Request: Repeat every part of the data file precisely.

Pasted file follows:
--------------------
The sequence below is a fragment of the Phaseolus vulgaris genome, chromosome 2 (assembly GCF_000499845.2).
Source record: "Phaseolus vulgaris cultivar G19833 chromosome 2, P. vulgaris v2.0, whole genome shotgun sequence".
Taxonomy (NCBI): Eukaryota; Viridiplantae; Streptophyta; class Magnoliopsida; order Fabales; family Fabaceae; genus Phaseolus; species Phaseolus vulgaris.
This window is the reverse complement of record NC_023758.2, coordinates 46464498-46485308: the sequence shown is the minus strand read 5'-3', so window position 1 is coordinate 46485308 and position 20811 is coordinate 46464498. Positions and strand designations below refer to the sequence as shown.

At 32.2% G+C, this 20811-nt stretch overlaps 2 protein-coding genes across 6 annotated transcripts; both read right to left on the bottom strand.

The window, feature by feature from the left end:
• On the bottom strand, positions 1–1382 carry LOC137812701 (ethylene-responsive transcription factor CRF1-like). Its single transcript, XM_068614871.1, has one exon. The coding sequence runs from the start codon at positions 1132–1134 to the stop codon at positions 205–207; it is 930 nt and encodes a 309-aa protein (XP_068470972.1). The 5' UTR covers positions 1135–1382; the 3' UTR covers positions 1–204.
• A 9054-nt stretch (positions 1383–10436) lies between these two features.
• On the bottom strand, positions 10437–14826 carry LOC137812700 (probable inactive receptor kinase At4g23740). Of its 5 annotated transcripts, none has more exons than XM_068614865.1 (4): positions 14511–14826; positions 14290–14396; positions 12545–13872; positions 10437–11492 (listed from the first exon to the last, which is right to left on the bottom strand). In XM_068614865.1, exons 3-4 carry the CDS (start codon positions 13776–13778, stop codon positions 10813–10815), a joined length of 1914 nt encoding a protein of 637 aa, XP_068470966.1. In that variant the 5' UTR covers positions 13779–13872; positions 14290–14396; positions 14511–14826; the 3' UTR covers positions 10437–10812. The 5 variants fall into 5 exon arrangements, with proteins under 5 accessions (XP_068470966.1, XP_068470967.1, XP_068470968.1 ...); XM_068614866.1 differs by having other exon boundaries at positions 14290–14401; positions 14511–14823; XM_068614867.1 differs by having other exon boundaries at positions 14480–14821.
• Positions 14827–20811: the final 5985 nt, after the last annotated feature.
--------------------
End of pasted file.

The sequence below is a fragment of the Phaseolus vulgaris genome, chromosome 2 (assembly GCF_000499845.2).
Source record: "Phaseolus vulgaris cultivar G19833 chromosome 2, P. vulgaris v2.0, whole genome shotgun sequence".
Taxonomy (NCBI): Eukaryota; Viridiplantae; Streptophyta; class Magnoliopsida; order Fabales; family Fabaceae; genus Phaseolus; species Phaseolus vulgaris.
This window is the reverse complement of record NC_023758.2, coordinates 46464498-46485308: the sequence shown is the minus strand read 5'-3', so window position 1 is coordinate 46485308 and position 20811 is coordinate 46464498. Positions and strand designations below refer to the sequence as shown.

At 32.2% G+C, this 20811-nt stretch overlaps 2 protein-coding genes across 6 annotated transcripts; both read right to left on the bottom strand.

The window, feature by feature from the left end:
• On the bottom strand, positions 1–1382 carry LOC137812701 (ethylene-responsive transcription factor CRF1-like). Its single transcript, XM_068614871.1, has one exon. The coding sequence runs from the start codon at positions 1132–1134 to the stop codon at positions 205–207; it is 930 nt and encodes a 309-aa protein (XP_068470972.1). The 5' UTR covers positions 1135–1382; the 3' UTR covers positions 1–204.
• A 9054-nt stretch (positions 1383–10436) lies between these two features.
• On the bottom strand, positions 10437–14826 carry LOC137812700 (probable inactive receptor kinase At4g23740). Of its 5 annotated transcripts, none has more exons than XM_068614865.1 (4): positions 14511–14826; positions 14290–14396; positions 12545–13872; positions 10437–11492 (listed from the first exon to the last, which is right to left on the bottom strand). In XM_068614865.1, exons 3-4 carry the CDS (start codon positions 13776–13778, stop codon positions 10813–10815), a joined length of 1914 nt encoding a protein of 637 aa, XP_068470966.1. In that variant the 5' UTR covers positions 13779–13872; positions 14290–14396; positions 14511–14826; the 3' UTR covers positions 10437–10812. The 5 variants fall into 5 exon arrangements, with proteins under 5 accessions (XP_068470966.1, XP_068470967.1, XP_068470968.1 ...); XM_068614866.1 differs by having other exon boundaries at positions 14290–14401; positions 14511–14823; XM_068614867.1 differs by having other exon boundaries at positions 14480–14821.
• Positions 14827–20811: the final 5985 nt, after the last annotated feature.